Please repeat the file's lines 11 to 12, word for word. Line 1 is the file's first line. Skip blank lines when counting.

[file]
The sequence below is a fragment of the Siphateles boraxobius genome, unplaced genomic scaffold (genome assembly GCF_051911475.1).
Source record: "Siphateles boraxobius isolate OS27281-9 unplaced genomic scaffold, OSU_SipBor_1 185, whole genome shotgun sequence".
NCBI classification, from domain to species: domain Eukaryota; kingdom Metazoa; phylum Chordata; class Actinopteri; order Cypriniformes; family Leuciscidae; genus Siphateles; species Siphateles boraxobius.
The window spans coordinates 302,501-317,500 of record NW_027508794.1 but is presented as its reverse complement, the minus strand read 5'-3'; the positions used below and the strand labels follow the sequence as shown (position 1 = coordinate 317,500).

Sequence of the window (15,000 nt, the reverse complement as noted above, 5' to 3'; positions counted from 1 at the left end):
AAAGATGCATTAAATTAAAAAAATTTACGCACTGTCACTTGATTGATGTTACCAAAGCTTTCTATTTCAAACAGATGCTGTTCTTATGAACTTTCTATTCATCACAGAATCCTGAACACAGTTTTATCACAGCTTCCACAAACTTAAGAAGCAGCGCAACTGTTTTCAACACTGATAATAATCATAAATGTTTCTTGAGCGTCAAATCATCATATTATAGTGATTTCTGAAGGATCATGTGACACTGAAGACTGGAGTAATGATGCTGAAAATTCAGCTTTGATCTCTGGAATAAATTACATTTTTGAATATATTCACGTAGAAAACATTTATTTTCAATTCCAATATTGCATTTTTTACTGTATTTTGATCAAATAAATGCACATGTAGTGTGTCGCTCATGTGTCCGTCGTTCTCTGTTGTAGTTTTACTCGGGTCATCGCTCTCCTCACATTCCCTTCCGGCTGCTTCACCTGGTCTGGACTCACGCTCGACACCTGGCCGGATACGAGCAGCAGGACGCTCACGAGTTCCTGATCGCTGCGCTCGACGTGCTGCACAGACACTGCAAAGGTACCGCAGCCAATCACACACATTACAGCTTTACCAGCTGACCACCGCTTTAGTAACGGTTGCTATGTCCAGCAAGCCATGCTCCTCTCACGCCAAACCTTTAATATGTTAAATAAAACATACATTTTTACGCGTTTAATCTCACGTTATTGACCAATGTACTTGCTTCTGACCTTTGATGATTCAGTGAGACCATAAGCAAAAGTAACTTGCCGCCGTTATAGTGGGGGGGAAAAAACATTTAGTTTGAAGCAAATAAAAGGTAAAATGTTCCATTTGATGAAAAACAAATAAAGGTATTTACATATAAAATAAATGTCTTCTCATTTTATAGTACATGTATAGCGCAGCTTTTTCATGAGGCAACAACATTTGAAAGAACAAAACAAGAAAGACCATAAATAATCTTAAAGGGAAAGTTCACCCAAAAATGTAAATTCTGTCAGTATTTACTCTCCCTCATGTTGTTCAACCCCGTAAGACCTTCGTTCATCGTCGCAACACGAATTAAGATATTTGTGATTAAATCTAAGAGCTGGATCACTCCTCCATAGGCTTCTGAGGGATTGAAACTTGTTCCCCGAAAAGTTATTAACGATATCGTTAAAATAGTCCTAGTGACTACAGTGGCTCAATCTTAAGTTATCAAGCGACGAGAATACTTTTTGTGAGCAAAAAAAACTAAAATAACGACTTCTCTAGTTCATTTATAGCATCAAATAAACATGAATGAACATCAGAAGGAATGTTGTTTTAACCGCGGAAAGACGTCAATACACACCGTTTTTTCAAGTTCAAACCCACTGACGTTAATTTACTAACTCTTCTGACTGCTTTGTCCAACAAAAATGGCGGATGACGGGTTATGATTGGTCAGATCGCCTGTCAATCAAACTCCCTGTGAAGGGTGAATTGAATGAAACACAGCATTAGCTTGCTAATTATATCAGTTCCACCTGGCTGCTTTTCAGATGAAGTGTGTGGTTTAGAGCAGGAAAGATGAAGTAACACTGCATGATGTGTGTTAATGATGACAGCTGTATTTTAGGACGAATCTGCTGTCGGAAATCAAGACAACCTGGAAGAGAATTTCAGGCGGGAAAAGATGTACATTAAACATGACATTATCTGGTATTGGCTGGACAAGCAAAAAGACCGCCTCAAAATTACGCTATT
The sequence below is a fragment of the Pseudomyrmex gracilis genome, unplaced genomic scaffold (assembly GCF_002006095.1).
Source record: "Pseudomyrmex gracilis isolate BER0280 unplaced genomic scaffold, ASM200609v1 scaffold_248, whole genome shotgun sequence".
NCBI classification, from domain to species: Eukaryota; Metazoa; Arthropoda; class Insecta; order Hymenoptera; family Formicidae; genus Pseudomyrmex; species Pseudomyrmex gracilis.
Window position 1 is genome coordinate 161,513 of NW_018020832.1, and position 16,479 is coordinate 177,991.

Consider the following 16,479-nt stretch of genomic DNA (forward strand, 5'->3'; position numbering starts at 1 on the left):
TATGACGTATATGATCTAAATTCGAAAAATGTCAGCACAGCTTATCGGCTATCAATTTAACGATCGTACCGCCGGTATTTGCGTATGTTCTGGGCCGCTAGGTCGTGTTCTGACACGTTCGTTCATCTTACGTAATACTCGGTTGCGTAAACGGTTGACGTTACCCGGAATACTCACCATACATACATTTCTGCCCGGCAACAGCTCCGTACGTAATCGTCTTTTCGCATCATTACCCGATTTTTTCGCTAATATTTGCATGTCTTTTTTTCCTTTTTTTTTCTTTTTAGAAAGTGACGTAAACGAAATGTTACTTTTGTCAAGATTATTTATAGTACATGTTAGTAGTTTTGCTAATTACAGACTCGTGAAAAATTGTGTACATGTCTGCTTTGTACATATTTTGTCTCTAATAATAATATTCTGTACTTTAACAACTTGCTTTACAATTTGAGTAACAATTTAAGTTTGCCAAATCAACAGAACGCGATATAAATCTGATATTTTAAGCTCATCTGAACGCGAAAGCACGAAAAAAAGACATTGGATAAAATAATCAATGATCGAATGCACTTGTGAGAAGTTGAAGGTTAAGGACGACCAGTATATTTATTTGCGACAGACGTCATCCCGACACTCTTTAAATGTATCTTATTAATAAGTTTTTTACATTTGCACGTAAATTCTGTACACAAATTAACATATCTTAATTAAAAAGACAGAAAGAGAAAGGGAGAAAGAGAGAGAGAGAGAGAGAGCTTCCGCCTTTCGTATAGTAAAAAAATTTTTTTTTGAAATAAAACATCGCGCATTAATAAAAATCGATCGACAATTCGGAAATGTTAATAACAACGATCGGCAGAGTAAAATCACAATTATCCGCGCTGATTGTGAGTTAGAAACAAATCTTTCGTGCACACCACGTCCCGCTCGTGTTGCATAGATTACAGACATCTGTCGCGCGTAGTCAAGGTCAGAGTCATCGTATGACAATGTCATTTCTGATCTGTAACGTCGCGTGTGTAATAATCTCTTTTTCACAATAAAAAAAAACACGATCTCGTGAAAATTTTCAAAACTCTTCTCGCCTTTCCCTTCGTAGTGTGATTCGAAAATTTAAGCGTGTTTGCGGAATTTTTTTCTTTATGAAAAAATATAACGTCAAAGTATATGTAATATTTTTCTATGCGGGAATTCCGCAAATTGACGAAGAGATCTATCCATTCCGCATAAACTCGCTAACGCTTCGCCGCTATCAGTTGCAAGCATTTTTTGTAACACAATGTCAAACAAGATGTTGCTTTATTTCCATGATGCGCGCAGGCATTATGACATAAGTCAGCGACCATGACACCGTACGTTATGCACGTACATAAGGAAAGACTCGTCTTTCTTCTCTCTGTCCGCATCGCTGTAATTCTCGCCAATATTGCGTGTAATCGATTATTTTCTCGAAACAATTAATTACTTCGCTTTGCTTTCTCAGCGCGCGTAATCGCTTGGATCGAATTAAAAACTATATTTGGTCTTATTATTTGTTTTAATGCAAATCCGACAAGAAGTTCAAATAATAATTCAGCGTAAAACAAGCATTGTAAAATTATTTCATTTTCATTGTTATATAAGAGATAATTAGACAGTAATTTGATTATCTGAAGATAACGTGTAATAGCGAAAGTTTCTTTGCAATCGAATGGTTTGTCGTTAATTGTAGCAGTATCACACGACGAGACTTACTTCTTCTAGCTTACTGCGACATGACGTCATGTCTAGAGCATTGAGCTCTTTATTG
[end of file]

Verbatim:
Consider the following 16,479-nt stretch of genomic DNA (forward strand, 5'->3'; position numbering starts at 1 on the left):
TATGACGTATATGATCTAAATTCGAAAAATGTCAGCACAGCTTATCGGCTATCAATTTAACGATCGTACCGCCGGTATTTGCGTATGTTCTGGGCCGCTAGGTCGTGTTCTGACACGTTCGTTCATCTTACGTAATACTCGGTTGCGTAAACGGTTGACGTTACCCGGAATACTCACCATACATACATTTCTGCCCGGCAACAGCTCCGTACGTAATCGTCTTTTCGCATCATTACCCGATTTTTTCGCTAATATTTGCATGTCTTTTTTTCCTTTTTTTTTCTTTTTAGAAAGTGACGTAAACGAAATGTTACTTTTGTCAAGATTATTTATAGTACATGTTAGTAGTTTTGCTAATTACAGACTCGTGAAAAATTGTGTACATGTCTGCTTTGTACATATTTTGTCTCTAATAATAATATTCTGTACTTTAACAACTTGCTTTACAATTTGAGTAACAATTTAAGTTTGCCAAATCAACAGAACGCGATATAAATCTGATATTTTAAGCTCATCTGAACGCGAAAGCACGAAAAAAAGACATTGGATAAAATAATCAATGATCGAATGCACTTGTGAGAAGTTGAAGGTTAAGGACGACCAGTATATTTATTTGCGACAGACGTCATCCCGACACTCTTTAAATGTATCTTATTAATAAGTTTTTTACATTTGCACGTAAATTCTGTACACAAATTAACATATCTTAATTAAAAAGACAGAAAGAGAAAGGGAGAAAGAGAGAGAGAGAGAGAGAGCTTCCGCCTTTCGTATAGTAAAAAAATTTTTTTTTGAAATAAAACATCGCGCATTAATAAAAATCGATCGACAATTCGGAAATGTTAATAACAACGATCGGCAGAGTAAAATCACAATTATCCGCGCTGATTGTGAGTTAGAAACAAATCTTTCGTGCACACCACGTCCCGCTCGTGTTGCATAGATTACAGACATCTGTCGCGCGTAGTCAAGGTCAGAGTCATCGTATGACAATGTCATTTCTGATCTGTAACGTCGCGTGTGTAATAATCTCTTTTTCACAATAAAAAAAAACACGATCTCGTGAAAATTTTCAAAACTCTTCTCGCCTTTCCCTTCGTAGTGTGATTCGAAAATTTAAGCGTGTTTGCGGAATTTTTTTCTTTATGAAAAAATATAACGTCAAAGTATATGTAATATTTTTCTATGCGGGAATTCCGCAAATTGACGAAGAGATCTATCCATTCCGCATAAACTCGCTAACGCTTCGCCGCTATCAGTTGCAAGCATTTTTTGTAACACAATGTCAAACAAGATGTTGCTTTATTTCCATGATGCGCGCAGGCATTATGACATAAGTCAGCGACCATGACACCGTACGTTATGCACGTACATAAGGAAAGACTCGTCTTTCTTCTCTCTGTCCGCATCGCTGTAATTCTCGCCAATATTGCGTGTAATCGATTATTTTCTCGAAACAATTAATTACTTCGCTTTGCTTTCTCAGCGCGCGTAATCGCTTGGATCGAATTAAAAACTATATTTGGTCTTATTATTTGTTTTAATGCAAATCCGACAAGAAGTTCAAATAATAATTCAGCGTAAAACAAGCATTGTAAAATTATTTCATTTTCATTGTTATATAAGAGATAATTAGACAGTAATTTGATTATCTGAAGATAACGTGTAATAGCGAAAGTTTCTTTGCAATCGAATGGTTTGTCGTTAATTGTAGCAGTATCACACGACGAGACTTACTTCTTCTAGCTTACTGCGACATGACGTCATGTCTAGAGCATTGAGCTCTTTATTG